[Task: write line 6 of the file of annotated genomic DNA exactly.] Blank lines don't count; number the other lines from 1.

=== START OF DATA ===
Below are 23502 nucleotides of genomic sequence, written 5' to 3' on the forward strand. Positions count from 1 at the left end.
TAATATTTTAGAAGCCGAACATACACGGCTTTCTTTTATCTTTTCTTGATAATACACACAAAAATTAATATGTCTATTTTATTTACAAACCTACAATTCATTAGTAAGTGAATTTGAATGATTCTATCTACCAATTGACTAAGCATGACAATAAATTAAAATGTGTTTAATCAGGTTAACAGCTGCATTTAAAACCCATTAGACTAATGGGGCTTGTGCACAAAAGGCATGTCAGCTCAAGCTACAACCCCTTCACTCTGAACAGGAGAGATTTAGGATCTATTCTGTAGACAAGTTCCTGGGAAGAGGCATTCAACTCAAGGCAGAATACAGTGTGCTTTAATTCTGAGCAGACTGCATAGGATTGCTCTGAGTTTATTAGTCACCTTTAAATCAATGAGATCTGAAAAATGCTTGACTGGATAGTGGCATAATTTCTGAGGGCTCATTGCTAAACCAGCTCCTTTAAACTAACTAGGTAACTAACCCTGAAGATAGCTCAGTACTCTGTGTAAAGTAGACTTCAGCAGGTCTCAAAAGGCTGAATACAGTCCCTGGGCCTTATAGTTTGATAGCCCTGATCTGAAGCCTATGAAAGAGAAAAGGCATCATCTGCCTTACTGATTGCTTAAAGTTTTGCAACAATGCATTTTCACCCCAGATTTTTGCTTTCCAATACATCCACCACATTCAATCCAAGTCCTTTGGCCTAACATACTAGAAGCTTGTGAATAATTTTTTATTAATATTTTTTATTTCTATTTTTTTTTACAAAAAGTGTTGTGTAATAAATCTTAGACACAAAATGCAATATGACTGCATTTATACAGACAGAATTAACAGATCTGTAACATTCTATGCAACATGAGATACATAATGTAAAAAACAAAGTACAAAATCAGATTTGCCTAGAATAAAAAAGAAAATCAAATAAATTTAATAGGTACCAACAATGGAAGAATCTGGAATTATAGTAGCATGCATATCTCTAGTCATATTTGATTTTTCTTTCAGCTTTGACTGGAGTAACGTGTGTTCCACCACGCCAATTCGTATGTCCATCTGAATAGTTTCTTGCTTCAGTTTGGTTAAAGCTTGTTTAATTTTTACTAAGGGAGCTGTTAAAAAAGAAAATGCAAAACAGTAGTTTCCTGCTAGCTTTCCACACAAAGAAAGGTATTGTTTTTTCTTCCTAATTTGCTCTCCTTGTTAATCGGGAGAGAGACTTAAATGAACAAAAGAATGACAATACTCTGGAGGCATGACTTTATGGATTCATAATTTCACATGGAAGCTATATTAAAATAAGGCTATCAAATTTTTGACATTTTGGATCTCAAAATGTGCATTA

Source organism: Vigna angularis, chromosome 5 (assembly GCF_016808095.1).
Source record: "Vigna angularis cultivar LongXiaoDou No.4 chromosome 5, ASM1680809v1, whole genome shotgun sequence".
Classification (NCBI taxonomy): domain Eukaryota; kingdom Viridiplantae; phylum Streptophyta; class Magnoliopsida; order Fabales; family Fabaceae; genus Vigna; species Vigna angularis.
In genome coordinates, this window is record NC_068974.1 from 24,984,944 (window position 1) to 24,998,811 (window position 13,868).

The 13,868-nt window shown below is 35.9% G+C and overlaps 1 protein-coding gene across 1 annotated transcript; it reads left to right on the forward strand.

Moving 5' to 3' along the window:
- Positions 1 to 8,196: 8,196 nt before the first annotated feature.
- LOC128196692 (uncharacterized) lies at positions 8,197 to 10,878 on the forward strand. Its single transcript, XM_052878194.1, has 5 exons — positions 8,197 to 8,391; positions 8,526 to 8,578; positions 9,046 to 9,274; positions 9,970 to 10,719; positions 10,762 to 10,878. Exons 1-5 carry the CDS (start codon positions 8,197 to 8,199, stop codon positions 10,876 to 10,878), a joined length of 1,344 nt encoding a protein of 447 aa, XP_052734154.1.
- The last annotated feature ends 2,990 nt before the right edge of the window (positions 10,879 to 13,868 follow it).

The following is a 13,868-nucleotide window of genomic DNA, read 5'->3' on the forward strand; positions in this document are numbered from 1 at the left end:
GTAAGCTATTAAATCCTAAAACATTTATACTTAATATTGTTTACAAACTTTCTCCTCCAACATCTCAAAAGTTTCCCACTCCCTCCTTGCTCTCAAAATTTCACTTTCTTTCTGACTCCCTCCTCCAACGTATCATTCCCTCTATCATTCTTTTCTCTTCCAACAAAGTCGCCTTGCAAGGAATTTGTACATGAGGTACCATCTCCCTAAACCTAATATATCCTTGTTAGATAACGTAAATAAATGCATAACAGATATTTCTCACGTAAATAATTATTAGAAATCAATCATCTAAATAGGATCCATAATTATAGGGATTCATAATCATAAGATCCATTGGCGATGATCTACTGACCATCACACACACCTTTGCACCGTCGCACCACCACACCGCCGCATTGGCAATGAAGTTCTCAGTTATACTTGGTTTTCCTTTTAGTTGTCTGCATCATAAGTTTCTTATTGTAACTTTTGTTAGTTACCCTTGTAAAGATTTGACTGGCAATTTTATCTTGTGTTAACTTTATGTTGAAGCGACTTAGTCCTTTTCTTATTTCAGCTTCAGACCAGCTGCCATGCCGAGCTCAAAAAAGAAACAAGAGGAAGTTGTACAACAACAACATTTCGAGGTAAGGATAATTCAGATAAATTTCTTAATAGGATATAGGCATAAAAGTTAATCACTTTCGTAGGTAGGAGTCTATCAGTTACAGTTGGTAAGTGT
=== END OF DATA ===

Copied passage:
In genome coordinates, this window is record NC_068974.1 from 24,984,944 (window position 1) to 24,998,811 (window position 13,868).